The future of public engagement – how will charities need to respond to changes in supporters, the media and the wider world over the next five years?

23 February 2017
09.30 - 17.00

CharityComms organisational and individual members: £175+vat
Corporate Partners: £220+vat
Small charity (income up to £1m): £195+vat
Medium charity (income £1-5m): £245+vat
Large charity (income £5m - 10m): £280+vat
Super large charity (income £10m+): £310+vat
Corporate/Public sector: £395+vat

Please note that the venue is located in the Canary Wharf area by the South Quay DLR station

CCT Venues - South Quay
193 Marsh Wall
E14 9SG

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While charities may be embracing new channels and developing new products, are they doing enough to evolve the way they communicate and engage with supporters?

As the self-expressive 'Millennials' or 'Gen Y' and 'digital native' consumers grow up, will the contrasts in their behaviours and attitudes with older generations hold firm, and how will they change as they enter middle age?

What do charities need to do now to be ready to cope with this diverse and shifting supporter market, when the contrasts within age groups can be as marked as those between generations?

At this conference we'll explore the changing social context, gaze into the future, and look at ways you can better understand your own current and potential supporters.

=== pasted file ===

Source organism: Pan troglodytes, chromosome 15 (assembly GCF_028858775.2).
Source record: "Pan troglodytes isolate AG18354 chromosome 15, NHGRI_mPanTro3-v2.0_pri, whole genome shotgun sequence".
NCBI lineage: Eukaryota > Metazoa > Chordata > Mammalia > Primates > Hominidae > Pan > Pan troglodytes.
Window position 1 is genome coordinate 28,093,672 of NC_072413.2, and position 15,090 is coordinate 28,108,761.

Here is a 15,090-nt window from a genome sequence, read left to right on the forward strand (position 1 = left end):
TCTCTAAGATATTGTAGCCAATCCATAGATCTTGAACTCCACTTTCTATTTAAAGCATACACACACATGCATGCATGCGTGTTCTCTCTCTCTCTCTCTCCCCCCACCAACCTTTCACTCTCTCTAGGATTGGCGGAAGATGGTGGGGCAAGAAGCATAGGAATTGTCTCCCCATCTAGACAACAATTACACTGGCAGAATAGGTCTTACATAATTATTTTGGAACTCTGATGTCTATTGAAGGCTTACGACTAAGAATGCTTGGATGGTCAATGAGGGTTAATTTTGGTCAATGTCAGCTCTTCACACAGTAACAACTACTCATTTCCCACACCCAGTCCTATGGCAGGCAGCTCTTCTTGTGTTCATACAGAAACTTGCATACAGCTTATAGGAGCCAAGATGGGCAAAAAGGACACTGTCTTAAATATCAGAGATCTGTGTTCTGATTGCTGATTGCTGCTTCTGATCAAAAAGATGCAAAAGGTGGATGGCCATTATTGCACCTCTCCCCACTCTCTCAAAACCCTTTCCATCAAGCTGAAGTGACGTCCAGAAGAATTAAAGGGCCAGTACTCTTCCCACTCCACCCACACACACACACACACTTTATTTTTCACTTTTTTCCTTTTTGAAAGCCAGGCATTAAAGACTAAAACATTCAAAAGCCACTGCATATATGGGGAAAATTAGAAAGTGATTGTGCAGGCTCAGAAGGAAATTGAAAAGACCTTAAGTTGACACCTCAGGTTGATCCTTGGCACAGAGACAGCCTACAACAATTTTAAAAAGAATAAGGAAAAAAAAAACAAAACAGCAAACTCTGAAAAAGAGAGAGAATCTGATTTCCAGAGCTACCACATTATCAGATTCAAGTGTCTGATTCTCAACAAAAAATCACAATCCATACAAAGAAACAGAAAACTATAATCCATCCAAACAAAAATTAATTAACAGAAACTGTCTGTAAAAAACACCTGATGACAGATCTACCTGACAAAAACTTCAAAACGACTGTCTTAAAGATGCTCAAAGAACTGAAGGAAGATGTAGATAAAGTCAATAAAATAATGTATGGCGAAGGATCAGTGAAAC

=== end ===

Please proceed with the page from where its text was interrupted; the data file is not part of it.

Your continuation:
Our conference will help you:

  • Identify the key trends which will be shaping our supporters, the media, and the wider world
  • Learn what to do today to be ready to cope with tomorrow's diverse and shifting supporter market
  • Better understand your current and potential supporters to build stronger relationships over time
  • Future proof your comms team
  • See how to gain cut through in an increasingly crowded media climate
  • Discover how to improve public trust in a post-truth world
  • Spot how new technology will improve your engagement strategy

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On the agenda

09.30 - 10.00 Registration, refreshments and advice surgeries
10.00 - 10.10

John Grounds, chair of trustees, CharityComms

10.10 - 10.40 Whatever next?             
The position held by charities in the public psyche is changing. We have an opportunity to rethink our role and find different ways to engage a new generation of supporters, while accepting we no longer hold a monopoly on doing good. Joe will share some of the key trends shaping our supporters, the media, and the wider world, as explored further in Whatever Next? Public Engagement in 2022. This is a report by Eden Stanley and CharityComms, which we're excited to be launching on the day.
Joe Barrell, director,
Eden Stanley
10.40 - 11.10 Responding to the everchanging media landscape: how will we cut through?